Posterior circulation strokes are missed more frequently than anterior circulation strokes [5]. Vertigo evaluations can be challenging, especially when the patient has overwhelming nausea and head-motion intolerance. Additionally, focal signs on the exam may be absent in cerebellar strokes. For these cases, the neurologist and non-neurologist should be proficient in bedside testing that evaluates the vestibular-ocular reflex for corrective saccades, direction-changing nystagmus on eccentric gaze, and skew deviation. The acronym for the examination is called HINTS, which stands for head impulse testing, nystagmus, and test of skew deviation. A negative HINTS examination (which includes an abnormal head impulse finding, absence of nystagmus, and absence of a skew deviation) was found to be more sensitive than an early MRI of the brain for excluding stroke [6, 7].

It is estimated that up to 50% of acute presentations felt to be stroke are stroke mimics (Table 6.1) [8]. Most acute stroke responders will not have access to performing a brain MRI to confirm stroke, but will have to rely upon history, the neurological examination, and a head CT to determine whether to give IV alteplase [9]. Nevertheless, current practice supports have supported rapid treatment at the expense of a confirmatory diagnosis, citing that the risk of a complication from thrombolytics is very low.


Table 6.1
Common stroke mimics





















Acute vestibular neuritis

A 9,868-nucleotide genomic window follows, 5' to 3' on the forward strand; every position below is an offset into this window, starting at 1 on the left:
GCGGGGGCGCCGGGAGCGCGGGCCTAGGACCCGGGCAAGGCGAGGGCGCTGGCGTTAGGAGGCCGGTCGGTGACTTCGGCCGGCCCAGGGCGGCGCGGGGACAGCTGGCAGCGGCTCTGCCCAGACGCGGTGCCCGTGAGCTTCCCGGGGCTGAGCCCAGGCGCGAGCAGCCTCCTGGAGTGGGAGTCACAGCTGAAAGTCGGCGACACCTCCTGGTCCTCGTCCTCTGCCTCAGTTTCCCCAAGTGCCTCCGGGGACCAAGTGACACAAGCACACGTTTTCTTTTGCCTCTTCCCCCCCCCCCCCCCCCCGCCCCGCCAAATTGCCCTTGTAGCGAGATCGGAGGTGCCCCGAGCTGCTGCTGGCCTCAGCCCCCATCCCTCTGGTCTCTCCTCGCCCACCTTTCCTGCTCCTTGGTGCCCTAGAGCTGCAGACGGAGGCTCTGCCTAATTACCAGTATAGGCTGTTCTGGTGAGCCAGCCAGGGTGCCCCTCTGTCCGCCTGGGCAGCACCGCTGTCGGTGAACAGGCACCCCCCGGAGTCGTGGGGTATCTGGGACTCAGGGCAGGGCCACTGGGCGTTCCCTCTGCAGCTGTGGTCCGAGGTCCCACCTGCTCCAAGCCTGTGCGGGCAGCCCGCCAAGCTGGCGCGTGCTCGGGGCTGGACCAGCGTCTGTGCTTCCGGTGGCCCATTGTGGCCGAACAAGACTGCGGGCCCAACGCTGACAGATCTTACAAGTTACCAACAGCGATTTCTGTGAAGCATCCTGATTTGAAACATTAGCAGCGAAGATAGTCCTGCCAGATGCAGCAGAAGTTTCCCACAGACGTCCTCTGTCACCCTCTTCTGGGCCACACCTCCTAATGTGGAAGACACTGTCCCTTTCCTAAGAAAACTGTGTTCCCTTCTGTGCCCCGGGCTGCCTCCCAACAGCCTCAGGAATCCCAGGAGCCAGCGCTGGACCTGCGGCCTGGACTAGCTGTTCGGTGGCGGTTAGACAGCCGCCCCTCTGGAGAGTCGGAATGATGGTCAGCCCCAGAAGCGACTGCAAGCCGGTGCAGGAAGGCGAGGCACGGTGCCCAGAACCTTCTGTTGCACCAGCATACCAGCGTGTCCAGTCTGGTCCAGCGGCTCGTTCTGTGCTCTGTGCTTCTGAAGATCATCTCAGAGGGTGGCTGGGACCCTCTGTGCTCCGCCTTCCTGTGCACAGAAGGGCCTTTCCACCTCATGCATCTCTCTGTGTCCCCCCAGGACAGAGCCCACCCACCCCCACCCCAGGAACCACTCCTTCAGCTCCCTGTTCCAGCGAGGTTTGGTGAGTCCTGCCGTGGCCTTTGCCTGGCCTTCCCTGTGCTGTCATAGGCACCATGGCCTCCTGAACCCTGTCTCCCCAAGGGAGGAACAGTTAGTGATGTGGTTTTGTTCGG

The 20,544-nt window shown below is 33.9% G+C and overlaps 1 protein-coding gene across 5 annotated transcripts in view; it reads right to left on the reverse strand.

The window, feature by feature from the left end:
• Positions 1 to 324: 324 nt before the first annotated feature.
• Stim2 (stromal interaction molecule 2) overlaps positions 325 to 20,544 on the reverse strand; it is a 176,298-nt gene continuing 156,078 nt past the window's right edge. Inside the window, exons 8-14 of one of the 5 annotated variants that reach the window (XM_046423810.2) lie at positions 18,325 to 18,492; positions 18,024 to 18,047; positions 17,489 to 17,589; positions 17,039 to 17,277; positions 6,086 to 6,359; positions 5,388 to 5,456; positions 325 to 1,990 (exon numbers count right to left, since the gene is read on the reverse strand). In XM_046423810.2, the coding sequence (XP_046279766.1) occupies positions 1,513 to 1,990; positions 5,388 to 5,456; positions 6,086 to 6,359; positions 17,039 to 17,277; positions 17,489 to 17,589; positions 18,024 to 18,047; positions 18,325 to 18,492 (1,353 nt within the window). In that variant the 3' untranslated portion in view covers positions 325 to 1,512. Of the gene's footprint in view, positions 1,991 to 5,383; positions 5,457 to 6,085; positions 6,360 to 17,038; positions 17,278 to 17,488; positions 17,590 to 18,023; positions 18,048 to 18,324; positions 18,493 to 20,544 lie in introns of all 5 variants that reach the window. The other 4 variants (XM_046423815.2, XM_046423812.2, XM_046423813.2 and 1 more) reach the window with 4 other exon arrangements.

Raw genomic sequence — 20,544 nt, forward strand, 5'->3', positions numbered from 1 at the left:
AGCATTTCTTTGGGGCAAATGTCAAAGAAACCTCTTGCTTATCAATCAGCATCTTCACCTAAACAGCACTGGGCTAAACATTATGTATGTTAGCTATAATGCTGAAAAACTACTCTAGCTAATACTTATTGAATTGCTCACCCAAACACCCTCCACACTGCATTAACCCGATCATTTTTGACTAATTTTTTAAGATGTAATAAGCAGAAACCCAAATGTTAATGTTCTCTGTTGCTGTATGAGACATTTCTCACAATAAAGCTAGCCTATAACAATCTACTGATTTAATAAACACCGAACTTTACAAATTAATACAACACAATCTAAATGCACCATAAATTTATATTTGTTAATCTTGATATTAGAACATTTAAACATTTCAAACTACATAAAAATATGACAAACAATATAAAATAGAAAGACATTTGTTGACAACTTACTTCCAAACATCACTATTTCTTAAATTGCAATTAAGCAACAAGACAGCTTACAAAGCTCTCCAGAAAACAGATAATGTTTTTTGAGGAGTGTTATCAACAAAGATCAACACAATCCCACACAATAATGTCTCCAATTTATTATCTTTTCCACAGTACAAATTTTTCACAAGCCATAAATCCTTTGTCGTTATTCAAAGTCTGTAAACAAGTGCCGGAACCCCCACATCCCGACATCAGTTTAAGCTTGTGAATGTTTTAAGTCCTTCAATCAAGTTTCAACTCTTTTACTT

Cervical radiculopathy

Migraine

Seizure

Demyelinating disease

Hypoglycemia

Conversion disorder

Metabolic or toxic encephalopathy


6.4 Management and Interventions


For the purposes of understanding the time-sensitive nature of stroke, the assessment, stabilization, diagnosis, and management in the first few hours after symptom onset is referred to as the hyperacute phase of stroke care. This time window is more broadly defined as the first 24 h after contact with the healthcare system and includes interaction with the pre-hospital personnel (EMS) and with the emergency department staff and acute stroke team (which may also include neurosurgeons, neuro-interventionalists, and the critical care unit staff). The primary goal of care during this time frame is the rapid and efficient evaluation of patients presenting with neurological deficits that would benefit from early treatment therapies (to preserve the penumbra). Reference to the acute phase of stroke care includes the management of stroke patients during the early recovery stage and includes the time while hospitalized (several days) or the first 30 days after the index stroke, depending on the specific organization’s scope of practice [10]. During the acute phase of care, diagnostic tests to understand the possible stroke etiology are ordered; secondary stroke prevention strategies are implemented; and promotion of early recovery and prevention of complications are outlined. For the individualized care plan, a patient- and family-centered education module for post discharge recovery is initiated.